13. I loved the tension between romance and desparation. The author held a fine line between these two emotions -- something often missing in his Thomas Covenant Chronicles.

    14. Copyright 1987, my copy is the reissue from 2003. The second book in the series, this one contains part 3 & 4. Well, this is what I remembered loving so much. If you can through the first book, this one more than makes up for the boring parts 1 & 2. This whole story has action galore & we finally get the answers we need. Terisa is in a tough place at the start of part 3. Thrown in the dungeons, awaiting the Castellan's wrath, she starts thinking with her head. Through parts 3 & 4 [...]

    15. The second pair of fantasy books I read following the Thomas Covenant Trilogy also by Stephen Donaldson.I preferred them to the TC Trilogy, in fact. Imaginative transfer of a modern woman into this fantasy world. Also my first introduction to the potentially magical properties of mirrors between worlds!OK, it’s pre reality fantasy of the GRRM era, so the goodies are pretty nice and the baddie pretty evil, with not a lot of nuance. But it’s a cracking, paced story with an imaginative plot. Ma [...]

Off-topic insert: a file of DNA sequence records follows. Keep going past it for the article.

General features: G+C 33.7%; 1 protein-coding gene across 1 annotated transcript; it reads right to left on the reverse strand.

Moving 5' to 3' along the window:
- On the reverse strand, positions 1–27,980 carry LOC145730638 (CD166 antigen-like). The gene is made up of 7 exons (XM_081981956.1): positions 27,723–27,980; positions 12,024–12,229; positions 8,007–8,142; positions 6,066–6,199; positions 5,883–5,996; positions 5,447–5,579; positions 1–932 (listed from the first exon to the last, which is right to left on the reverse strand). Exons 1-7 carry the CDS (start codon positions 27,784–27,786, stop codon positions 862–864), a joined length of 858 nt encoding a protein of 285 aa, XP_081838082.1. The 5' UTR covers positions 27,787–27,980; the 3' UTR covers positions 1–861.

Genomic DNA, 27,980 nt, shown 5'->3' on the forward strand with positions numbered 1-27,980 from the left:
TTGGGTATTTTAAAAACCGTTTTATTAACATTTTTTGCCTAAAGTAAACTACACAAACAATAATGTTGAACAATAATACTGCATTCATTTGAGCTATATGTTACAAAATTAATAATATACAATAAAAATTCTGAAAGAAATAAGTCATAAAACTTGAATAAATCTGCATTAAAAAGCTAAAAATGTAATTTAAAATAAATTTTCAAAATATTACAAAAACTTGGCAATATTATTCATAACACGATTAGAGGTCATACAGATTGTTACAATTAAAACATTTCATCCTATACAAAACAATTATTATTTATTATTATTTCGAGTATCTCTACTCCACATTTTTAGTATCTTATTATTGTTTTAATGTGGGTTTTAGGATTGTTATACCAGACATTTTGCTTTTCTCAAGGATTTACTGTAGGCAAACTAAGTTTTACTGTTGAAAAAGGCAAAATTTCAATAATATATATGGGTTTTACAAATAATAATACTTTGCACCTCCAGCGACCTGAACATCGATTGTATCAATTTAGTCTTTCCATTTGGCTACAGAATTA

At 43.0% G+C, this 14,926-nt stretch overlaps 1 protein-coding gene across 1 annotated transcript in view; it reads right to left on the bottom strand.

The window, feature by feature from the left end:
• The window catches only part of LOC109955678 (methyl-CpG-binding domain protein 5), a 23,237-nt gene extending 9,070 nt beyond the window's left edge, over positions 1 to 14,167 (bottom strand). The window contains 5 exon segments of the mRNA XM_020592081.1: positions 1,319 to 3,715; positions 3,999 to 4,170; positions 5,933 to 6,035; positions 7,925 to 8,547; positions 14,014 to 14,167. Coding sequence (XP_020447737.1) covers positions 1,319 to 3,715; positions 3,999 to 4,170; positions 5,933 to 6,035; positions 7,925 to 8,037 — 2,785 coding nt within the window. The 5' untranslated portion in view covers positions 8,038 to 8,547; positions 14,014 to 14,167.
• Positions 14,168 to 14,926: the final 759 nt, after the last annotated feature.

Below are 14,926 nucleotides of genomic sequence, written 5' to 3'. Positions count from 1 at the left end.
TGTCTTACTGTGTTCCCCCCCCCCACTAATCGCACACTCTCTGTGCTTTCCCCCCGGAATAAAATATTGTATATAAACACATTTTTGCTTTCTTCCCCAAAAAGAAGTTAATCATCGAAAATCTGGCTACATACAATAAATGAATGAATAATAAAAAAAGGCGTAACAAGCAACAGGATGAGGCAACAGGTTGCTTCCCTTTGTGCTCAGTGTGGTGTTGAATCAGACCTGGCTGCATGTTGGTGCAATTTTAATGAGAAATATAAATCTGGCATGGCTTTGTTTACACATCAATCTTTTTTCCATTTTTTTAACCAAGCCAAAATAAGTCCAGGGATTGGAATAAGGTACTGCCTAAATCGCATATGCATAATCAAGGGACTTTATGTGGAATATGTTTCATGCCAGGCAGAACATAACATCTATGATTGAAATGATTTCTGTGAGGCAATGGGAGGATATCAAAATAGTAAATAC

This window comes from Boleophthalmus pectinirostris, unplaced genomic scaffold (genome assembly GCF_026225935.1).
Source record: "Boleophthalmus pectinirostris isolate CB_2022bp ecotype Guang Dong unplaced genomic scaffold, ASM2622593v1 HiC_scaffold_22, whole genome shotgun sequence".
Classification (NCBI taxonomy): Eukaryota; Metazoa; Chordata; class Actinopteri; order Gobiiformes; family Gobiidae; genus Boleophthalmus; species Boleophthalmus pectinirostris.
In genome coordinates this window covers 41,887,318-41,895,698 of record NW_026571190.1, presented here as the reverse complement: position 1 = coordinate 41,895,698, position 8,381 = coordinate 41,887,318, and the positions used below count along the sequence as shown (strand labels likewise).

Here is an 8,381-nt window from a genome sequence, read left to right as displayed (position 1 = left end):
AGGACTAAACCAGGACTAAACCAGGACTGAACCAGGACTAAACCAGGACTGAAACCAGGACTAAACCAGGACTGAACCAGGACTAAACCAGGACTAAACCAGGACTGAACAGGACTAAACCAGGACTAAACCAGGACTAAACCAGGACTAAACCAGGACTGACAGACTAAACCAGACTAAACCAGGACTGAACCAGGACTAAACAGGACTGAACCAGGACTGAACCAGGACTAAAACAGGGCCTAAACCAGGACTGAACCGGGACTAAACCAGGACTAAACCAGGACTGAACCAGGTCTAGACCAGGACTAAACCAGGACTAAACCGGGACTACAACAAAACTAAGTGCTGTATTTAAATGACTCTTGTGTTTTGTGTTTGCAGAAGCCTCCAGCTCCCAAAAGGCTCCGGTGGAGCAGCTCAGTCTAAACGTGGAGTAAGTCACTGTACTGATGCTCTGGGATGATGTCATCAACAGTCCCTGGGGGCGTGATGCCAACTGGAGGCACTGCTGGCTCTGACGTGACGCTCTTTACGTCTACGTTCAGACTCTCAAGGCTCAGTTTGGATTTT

16. This is my third reading of the series and it has lost none of its appeal for me. I did find that in this reading I still loved Terisa, Geraden, Artagel, Myste, the Tor, and the Castellan as much as ever, But I found myself far less forgiving of King Joyce and his policy than in past readings. Great fairy tale/ fantasy read. I will certainly return for a 4th re-read in the future. Well worth it.

    17. Man, Donaldson knows how to write, as well as tell a story. So good. Havelock was the shining star in this story. Such a good character. The magic system was fleshed out well and made the whole thing that much better! It is easy to draw parallels to his Covenant saga--and if you like them, you will like this. This was a Fantasy/Mystery series, and it was really well done. Read it!

    18. The only reason I read this was because I read the first book and it ended mid story. Even though I didn't like it, it was so long and so painful to finish that I didn't want it to be for naught. This one was even worse, in my opinion. It got more and more far fetched and dramatic and I lost all connection to any of the characters and activities.